Feeling Empty or Filling Empty?

This Swedish lace warp is finally cut off! The big loom now stands empty. I don’t like to let a loom stay naked for very long, so I will wind the next warp soon. That desire to keep the loom dressed will give me momentum through the finishing details and sewing of the dreamed-about curtains. Like this loom, we humans face times of feeling empty in daily life, and don’t like to stay in that unpleasant state very long.

Cutting off Swedish lace from the loom.

Cutting off the warp always feels like a celebration! Now I have a piece of fabric in hand to sew into curtains. Ta da!

When we experience that feeling of emptiness, we try to find a way to overcome our bare state. We get super busy, stuff our life with things or food, or isolate ourselves to our own detriment.

The good news is that we do not have to stay alone and empty. Amazingly, our creator desires to live with us, not just above us. And that is when our soul is filled–when we make room for our creator. And being filled, we say, Bring on the next warp!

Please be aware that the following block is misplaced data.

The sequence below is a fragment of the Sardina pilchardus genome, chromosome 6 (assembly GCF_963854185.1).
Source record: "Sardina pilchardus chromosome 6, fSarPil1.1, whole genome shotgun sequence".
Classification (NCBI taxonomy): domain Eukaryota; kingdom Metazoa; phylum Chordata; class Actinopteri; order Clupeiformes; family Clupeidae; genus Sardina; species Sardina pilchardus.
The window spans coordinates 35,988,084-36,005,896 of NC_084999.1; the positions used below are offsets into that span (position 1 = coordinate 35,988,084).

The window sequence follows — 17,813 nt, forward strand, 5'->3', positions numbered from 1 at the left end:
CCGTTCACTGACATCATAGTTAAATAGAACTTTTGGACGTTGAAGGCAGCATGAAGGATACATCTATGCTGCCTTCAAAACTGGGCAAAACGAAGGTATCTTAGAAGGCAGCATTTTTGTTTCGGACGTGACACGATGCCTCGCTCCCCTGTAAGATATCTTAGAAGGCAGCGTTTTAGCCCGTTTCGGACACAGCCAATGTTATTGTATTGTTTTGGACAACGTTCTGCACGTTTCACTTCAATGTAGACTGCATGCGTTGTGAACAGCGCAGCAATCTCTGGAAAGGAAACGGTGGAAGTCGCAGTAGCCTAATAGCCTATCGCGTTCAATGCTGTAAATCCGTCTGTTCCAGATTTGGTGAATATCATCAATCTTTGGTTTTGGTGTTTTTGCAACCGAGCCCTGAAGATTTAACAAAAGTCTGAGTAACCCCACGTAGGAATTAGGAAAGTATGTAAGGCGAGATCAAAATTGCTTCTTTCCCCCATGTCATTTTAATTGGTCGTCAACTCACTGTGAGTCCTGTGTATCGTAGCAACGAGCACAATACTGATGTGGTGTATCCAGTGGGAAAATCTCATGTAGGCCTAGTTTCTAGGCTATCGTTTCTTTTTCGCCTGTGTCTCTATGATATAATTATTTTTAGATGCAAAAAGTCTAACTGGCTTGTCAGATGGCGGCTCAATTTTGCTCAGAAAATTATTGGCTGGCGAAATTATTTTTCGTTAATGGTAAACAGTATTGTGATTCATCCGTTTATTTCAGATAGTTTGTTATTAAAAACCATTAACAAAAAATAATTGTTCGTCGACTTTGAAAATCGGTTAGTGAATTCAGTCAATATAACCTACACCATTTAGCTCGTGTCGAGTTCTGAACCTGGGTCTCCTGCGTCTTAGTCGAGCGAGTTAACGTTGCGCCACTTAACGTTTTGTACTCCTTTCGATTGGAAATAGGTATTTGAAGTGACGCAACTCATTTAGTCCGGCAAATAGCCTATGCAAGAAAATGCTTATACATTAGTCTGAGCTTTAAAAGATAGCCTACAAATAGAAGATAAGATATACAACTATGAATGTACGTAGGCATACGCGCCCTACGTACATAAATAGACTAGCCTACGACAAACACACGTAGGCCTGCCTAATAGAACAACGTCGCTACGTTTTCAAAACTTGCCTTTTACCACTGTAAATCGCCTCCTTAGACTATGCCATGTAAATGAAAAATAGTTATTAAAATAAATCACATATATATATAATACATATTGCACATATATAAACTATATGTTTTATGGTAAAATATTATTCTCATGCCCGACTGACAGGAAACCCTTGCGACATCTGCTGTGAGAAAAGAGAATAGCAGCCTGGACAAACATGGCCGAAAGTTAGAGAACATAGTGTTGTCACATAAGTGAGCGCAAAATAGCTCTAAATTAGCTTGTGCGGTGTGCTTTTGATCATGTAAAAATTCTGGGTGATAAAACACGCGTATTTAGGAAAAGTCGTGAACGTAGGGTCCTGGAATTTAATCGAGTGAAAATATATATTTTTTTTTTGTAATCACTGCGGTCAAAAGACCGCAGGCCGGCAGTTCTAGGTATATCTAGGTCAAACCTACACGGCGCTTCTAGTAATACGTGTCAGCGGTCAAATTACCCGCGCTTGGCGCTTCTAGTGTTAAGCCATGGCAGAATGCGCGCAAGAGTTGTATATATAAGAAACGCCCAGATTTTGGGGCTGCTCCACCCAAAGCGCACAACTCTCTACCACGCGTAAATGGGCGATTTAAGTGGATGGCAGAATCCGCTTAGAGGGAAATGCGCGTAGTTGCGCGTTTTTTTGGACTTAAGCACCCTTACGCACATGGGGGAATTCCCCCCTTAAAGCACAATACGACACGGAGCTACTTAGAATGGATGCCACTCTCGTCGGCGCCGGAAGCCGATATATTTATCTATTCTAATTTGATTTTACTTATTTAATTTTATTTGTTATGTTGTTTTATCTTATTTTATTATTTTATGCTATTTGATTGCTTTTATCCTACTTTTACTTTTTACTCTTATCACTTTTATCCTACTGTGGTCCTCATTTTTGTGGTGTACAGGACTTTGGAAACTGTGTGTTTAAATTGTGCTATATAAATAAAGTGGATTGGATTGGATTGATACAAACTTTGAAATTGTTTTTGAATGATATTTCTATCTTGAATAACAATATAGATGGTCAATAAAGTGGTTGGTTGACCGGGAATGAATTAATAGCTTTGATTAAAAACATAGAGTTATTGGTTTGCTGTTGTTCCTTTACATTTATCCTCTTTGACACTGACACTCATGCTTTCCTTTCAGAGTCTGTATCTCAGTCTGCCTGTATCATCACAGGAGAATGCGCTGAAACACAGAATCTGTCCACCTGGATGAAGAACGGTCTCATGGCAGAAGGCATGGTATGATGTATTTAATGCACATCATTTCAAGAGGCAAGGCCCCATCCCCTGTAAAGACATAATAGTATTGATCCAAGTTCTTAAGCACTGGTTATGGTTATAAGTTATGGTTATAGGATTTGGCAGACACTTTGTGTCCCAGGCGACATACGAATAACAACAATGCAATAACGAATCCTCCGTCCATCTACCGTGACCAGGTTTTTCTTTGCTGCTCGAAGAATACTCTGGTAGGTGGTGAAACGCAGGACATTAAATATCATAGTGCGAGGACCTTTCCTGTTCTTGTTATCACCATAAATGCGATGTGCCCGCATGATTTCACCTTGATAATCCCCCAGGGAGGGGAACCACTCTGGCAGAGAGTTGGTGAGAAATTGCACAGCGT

May your loom always be ready for the next warp.

Making room,
Karen

4 Comments

  • Irene says:

    Your Swedish lace looks beautiful! Do you know why it is called Swedish lace? Haven’t heard that name here in Sweden…

    And, I like your saying: May your loom always be ready for the next warp!

    • Karen says:

      Great question, Irene! A few weeks ago I tried to find out why it is called Swedish lace, so I could put it in my Weaving Glossary, but I could not find an explanation in any of my books. So my answer is, “I don’t know.” It is called Swedish lace in The Big Book of Weaving by Laila Lundell, p.114 in the project notes, Plain weave and Swedish lace ‘mosquito lace’ block.

      Thank you for coming by!

  • Jane Morrow says:

    I have no idea if this is correct but, for example, French lace is made using bobbins. Swedish lace is made on the loom and weaving is so traditional in Sweden that it could almost be called woven lace.

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